The assessment of A level qualifications is in a process of transition from modular to linear assessments as part of government led reforms. Modular assessment involves students being formally assessed at the end of Year 12 (on the Year 12 course content) and again at the end of Year 13 (on the Year 13 course content). Both these assessments count, 50% each, towards the student’s final A level qualification.
Linear assessment involves the students being formally assessed at the end of Year 13 on all the content across Year 12 and Year 13. Students will sit formal assessment at the end of Year 12 but the results in these assessments do not count towards the overall qualification.
Eventually all subjects will be assessed using a linear approach but currently there are some modular and some linear subjects. Below shows the timeline for subjects moving to linear assessment.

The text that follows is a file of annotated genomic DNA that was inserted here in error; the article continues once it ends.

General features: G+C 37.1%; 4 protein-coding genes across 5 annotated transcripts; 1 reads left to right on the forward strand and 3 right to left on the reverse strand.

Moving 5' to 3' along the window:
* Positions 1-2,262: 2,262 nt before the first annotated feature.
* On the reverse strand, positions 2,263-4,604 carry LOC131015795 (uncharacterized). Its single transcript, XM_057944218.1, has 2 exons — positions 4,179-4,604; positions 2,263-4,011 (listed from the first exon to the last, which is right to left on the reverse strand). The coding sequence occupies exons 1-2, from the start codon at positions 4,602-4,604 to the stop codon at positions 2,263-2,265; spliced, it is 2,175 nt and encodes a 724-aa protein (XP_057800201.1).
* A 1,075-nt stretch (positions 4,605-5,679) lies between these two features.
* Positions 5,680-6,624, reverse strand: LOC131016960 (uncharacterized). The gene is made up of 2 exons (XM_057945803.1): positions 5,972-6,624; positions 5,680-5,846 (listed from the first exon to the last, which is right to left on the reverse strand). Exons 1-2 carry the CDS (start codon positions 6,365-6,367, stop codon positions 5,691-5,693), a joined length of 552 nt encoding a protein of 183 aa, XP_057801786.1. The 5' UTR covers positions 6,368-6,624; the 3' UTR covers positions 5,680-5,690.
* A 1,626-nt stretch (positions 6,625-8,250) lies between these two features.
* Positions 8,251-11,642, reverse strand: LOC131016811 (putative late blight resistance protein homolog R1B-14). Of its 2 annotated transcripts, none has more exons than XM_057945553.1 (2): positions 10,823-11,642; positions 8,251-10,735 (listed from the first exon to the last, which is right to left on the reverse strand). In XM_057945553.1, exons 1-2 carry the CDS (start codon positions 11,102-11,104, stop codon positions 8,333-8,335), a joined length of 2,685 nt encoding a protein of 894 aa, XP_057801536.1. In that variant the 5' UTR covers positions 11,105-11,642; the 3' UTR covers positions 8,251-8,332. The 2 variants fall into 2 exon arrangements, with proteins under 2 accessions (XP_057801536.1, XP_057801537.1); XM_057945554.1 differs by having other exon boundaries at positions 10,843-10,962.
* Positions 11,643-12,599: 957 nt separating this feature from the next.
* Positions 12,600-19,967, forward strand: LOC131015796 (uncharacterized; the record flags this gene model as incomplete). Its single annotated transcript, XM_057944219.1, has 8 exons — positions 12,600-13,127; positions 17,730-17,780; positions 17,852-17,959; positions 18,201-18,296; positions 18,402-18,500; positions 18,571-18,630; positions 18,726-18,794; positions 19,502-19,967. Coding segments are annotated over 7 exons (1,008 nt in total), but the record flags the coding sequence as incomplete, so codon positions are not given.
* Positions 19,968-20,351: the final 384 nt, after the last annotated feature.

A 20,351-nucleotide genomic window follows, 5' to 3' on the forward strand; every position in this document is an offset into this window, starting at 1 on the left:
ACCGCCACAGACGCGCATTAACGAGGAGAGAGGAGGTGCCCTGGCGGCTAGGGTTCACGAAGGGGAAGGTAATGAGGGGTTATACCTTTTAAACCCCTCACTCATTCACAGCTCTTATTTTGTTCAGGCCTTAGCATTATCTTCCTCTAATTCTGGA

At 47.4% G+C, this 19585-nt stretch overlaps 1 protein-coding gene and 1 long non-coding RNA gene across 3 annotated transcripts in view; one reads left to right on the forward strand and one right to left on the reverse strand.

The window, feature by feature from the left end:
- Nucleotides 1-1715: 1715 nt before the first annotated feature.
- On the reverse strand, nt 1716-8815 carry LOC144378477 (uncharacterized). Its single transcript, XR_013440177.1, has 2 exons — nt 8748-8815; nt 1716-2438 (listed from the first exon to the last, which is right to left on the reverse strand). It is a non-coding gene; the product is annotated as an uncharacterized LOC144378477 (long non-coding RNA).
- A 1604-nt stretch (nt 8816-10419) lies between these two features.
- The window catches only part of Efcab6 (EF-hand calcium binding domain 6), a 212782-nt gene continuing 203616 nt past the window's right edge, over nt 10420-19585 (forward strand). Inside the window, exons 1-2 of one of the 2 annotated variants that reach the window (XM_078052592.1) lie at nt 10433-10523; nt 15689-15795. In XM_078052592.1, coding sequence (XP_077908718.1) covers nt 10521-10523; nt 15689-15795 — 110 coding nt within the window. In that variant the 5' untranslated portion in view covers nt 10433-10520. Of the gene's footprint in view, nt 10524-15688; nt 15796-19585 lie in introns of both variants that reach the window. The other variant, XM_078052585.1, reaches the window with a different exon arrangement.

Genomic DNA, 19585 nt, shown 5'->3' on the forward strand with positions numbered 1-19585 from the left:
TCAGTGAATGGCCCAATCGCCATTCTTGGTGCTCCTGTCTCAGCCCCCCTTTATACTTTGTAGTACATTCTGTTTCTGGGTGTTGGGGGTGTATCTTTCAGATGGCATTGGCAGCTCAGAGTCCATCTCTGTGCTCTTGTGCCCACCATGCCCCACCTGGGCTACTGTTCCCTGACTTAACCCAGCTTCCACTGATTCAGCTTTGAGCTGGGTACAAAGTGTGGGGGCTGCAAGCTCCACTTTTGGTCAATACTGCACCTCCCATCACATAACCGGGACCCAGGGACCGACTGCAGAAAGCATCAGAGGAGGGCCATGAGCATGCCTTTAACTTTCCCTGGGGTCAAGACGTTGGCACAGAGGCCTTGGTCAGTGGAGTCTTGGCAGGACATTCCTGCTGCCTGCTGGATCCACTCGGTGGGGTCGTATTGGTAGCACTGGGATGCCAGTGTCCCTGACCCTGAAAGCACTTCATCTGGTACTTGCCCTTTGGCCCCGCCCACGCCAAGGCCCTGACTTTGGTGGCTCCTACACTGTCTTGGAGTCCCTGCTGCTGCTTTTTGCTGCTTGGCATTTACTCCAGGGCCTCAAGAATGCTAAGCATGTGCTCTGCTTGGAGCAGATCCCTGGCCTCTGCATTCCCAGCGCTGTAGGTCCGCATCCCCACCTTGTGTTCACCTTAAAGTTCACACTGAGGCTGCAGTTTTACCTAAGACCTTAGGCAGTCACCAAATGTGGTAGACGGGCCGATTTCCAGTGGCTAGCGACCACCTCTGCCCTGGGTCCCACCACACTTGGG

What does this mean for students?
Students are strongly encouraged to start studying 4 A levels in Year 12. During the A level reform transition period, students may well be studying a mixture of
modular and linear qualifications. Students will then take a formal assessment at the end of Year 12 for all 4 subjects. In modular subjects, the results will make up 50% of the A level qualification at the end of Year 13. In linear subjects, the result will not count towards the A level qualification at the end of Year 13.
Why do students sit formal exams at the end of Year 12 if the results do not contribute towards their A level qualification?
• At the end of Year 12 students move to studying just 3 subjects rather than 4. The results of the Year 12 formal assessments help students to make an informed choice about which 3 subjects to progress forward with into Year 13.
• By sitting a formal assessment at the end of Year 12, students attain an AS level qualification in the subject they are not studying into Year 13. An AS level qualification is equivalent to half an A level and is worth UCAS points when applying to university.
• In Year 13, students will be completing university applications. As part of this process, universities require predicted A level grades. The students’ Year 12 results are used as basis for predicted grades.
• With the move towards linear assessment, it is more important than ever that students are confident to perform at their best in examinations. Having this exam experience at the end of Year 12 helps students in their exam preparations for the end of Year 13.